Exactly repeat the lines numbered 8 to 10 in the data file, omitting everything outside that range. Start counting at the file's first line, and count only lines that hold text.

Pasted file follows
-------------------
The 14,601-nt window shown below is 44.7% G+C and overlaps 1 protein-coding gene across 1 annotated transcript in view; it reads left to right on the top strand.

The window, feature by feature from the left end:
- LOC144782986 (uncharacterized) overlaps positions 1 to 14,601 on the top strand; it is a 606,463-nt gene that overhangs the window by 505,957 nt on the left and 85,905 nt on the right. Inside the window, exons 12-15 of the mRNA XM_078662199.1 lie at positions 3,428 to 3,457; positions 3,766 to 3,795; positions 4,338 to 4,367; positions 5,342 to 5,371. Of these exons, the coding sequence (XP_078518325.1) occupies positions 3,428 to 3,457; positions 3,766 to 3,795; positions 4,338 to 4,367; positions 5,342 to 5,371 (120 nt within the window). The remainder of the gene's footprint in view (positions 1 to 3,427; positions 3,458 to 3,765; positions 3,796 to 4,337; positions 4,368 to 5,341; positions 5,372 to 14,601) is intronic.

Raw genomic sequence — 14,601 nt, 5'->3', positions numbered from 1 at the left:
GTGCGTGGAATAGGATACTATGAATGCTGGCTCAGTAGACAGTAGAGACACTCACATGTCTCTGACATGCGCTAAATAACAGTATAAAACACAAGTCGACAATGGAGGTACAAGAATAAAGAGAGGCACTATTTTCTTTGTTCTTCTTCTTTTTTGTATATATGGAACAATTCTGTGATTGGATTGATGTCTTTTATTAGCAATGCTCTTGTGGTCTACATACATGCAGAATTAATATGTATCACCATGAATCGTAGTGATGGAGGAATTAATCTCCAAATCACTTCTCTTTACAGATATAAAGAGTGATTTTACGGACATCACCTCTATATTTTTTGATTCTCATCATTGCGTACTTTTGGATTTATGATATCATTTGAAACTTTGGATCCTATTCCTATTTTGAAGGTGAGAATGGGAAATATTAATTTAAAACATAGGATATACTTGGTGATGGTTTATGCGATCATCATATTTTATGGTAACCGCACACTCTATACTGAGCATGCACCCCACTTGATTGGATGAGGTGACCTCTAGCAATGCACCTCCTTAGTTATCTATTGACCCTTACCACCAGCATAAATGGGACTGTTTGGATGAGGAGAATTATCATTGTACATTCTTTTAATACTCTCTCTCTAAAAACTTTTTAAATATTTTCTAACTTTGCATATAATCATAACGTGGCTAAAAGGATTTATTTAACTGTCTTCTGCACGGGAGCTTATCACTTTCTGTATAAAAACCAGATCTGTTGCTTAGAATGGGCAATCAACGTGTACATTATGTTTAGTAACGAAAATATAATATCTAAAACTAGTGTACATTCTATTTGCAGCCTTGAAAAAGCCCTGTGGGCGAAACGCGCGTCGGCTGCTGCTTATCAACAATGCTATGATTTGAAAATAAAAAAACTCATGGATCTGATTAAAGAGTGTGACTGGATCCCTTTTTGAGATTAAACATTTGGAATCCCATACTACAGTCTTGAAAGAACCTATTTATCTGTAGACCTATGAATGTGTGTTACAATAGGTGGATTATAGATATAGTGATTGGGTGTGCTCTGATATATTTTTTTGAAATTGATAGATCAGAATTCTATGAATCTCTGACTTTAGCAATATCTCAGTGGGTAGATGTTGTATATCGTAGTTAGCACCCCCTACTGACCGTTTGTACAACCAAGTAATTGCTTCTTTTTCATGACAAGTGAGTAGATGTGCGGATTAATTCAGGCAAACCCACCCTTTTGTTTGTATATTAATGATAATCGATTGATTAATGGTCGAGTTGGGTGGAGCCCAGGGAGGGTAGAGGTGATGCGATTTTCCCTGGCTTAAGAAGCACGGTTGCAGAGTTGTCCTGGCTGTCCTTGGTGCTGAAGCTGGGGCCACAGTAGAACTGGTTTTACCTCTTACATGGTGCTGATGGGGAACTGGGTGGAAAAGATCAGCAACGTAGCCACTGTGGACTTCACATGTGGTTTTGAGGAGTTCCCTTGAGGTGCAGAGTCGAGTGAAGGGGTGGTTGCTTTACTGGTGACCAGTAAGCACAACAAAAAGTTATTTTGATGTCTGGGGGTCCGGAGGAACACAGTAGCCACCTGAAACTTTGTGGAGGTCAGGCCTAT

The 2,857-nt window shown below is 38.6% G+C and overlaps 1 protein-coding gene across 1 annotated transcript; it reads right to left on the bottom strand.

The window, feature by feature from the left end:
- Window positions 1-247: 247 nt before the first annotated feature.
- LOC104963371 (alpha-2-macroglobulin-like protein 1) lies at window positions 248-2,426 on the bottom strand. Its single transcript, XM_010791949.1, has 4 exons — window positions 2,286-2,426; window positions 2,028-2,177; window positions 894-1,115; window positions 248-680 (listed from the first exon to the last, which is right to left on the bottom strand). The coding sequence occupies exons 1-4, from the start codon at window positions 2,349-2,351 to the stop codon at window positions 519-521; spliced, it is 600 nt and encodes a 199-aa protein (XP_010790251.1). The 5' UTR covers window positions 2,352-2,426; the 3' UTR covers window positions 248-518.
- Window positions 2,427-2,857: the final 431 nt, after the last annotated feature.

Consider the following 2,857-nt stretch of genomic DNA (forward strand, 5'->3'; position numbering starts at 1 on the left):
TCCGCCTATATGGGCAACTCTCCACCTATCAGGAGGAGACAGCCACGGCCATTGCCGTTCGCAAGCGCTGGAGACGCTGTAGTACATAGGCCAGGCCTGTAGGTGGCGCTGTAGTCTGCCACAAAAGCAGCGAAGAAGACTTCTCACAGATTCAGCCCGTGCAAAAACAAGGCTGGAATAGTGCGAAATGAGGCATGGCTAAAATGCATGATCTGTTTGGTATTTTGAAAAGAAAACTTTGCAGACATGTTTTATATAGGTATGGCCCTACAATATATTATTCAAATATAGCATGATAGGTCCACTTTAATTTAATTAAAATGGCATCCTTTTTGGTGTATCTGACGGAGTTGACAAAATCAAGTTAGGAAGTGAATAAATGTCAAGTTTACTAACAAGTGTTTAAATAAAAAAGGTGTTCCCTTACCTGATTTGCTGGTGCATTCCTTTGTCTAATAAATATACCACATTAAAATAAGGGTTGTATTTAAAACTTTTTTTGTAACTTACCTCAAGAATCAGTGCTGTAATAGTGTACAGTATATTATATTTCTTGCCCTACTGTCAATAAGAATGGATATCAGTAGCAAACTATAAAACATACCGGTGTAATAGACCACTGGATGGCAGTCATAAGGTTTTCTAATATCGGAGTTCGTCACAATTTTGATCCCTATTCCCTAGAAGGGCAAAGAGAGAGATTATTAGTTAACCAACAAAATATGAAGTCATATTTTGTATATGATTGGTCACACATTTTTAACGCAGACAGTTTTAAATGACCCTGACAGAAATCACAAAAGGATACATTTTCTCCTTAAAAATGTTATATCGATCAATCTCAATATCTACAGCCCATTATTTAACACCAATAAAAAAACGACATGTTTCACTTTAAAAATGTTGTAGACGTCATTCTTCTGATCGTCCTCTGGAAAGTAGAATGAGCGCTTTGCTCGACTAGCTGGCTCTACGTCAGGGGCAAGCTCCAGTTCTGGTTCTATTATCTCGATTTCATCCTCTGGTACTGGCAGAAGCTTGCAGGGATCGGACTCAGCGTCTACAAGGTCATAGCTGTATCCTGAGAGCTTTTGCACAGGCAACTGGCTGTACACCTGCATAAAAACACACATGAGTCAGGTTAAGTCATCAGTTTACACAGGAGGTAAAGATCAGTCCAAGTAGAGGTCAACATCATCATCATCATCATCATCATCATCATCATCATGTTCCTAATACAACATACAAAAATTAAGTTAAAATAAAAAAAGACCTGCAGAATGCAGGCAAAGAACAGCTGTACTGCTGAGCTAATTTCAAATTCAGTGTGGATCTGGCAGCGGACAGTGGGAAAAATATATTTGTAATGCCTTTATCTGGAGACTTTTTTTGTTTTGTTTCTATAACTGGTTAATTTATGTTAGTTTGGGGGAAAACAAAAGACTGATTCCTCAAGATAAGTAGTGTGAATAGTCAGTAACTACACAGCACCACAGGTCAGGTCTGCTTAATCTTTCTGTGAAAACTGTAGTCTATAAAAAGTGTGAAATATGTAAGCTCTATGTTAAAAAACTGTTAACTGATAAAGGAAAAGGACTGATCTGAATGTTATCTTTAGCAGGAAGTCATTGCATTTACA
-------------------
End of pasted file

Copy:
- Window positions 1-247: 247 nt before the first annotated feature.
- LOC104963371 (alpha-2-macroglobulin-like protein 1) lies at window positions 248-2,426 on the bottom strand. Its single transcript, XM_010791949.1, has 4 exons — window positions 2,286-2,426; window positions 2,028-2,177; window positions 894-1,115; window positions 248-680 (listed from the first exon to the last, which is right to left on the bottom strand). The coding sequence occupies exons 1-4, from the start codon at window positions 2,349-2,351 to the stop codon at window positions 519-521; spliced, it is 600 nt and encodes a 199-aa protein (XP_010790251.1). The 5' UTR covers window positions 2,352-2,426; the 3' UTR covers window positions 248-518.
- Window positions 2,427-2,857: the final 431 nt, after the last annotated feature.